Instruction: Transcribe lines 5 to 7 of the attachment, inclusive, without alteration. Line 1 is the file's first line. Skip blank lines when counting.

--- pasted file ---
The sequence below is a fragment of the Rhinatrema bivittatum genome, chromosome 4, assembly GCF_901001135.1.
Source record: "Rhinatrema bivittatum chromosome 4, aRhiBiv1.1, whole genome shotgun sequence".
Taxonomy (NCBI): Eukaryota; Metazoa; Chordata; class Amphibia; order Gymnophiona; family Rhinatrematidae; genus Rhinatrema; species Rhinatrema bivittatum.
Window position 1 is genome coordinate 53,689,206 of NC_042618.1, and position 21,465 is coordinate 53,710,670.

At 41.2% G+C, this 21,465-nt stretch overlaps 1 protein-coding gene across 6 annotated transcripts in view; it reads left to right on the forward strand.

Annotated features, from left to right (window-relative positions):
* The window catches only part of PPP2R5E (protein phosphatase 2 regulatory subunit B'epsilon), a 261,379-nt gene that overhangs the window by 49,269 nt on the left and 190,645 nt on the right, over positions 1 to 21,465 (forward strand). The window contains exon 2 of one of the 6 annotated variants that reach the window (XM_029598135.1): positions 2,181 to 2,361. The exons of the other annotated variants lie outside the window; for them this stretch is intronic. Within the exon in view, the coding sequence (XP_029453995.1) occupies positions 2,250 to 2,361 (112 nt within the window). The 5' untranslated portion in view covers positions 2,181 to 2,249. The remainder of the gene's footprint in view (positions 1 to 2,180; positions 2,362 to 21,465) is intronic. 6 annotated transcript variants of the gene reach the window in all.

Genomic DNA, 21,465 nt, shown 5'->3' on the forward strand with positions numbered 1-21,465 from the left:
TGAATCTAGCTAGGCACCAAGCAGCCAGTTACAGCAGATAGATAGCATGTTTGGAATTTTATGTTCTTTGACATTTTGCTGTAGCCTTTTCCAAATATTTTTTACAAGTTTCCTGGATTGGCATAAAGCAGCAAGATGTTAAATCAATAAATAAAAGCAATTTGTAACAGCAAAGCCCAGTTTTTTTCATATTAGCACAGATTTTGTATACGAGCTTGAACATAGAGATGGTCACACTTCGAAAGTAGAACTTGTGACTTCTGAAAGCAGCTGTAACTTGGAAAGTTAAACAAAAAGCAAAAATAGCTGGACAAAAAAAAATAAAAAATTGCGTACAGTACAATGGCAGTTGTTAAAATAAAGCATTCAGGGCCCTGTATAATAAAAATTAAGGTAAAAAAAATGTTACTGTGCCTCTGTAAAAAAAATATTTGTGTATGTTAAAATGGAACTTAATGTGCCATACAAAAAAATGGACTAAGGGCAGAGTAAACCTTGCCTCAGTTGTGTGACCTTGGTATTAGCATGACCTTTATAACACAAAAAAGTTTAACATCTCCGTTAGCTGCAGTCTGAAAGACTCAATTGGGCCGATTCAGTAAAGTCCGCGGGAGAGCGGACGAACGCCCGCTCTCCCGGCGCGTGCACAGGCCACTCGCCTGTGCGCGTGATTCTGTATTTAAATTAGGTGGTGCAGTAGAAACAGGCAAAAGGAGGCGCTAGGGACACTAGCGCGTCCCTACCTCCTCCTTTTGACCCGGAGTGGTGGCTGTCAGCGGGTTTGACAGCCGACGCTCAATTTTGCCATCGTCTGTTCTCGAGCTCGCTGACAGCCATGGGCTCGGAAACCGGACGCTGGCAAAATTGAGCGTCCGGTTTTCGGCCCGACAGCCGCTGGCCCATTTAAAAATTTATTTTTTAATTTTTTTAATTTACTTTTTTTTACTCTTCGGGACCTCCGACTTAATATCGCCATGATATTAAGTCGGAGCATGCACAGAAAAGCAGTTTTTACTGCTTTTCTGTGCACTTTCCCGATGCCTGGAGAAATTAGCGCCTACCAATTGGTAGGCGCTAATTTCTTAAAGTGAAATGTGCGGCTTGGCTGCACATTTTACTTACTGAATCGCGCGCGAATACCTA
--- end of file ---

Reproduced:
At 41.2% G+C, this 21,465-nt stretch overlaps 1 protein-coding gene across 6 annotated transcripts in view; it reads left to right on the forward strand.

Annotated features, from left to right (window-relative positions):
* The window catches only part of PPP2R5E (protein phosphatase 2 regulatory subunit B'epsilon), a 261,379-nt gene that overhangs the window by 49,269 nt on the left and 190,645 nt on the right, over positions 1 to 21,465 (forward strand). The window contains exon 2 of one of the 6 annotated variants that reach the window (XM_029598135.1): positions 2,181 to 2,361. The exons of the other annotated variants lie outside the window; for them this stretch is intronic. Within the exon in view, the coding sequence (XP_029453995.1) occupies positions 2,250 to 2,361 (112 nt within the window). The 5' untranslated portion in view covers positions 2,181 to 2,249. The remainder of the gene's footprint in view (positions 1 to 2,180; positions 2,362 to 21,465) is intronic. 6 annotated transcript variants of the gene reach the window in all.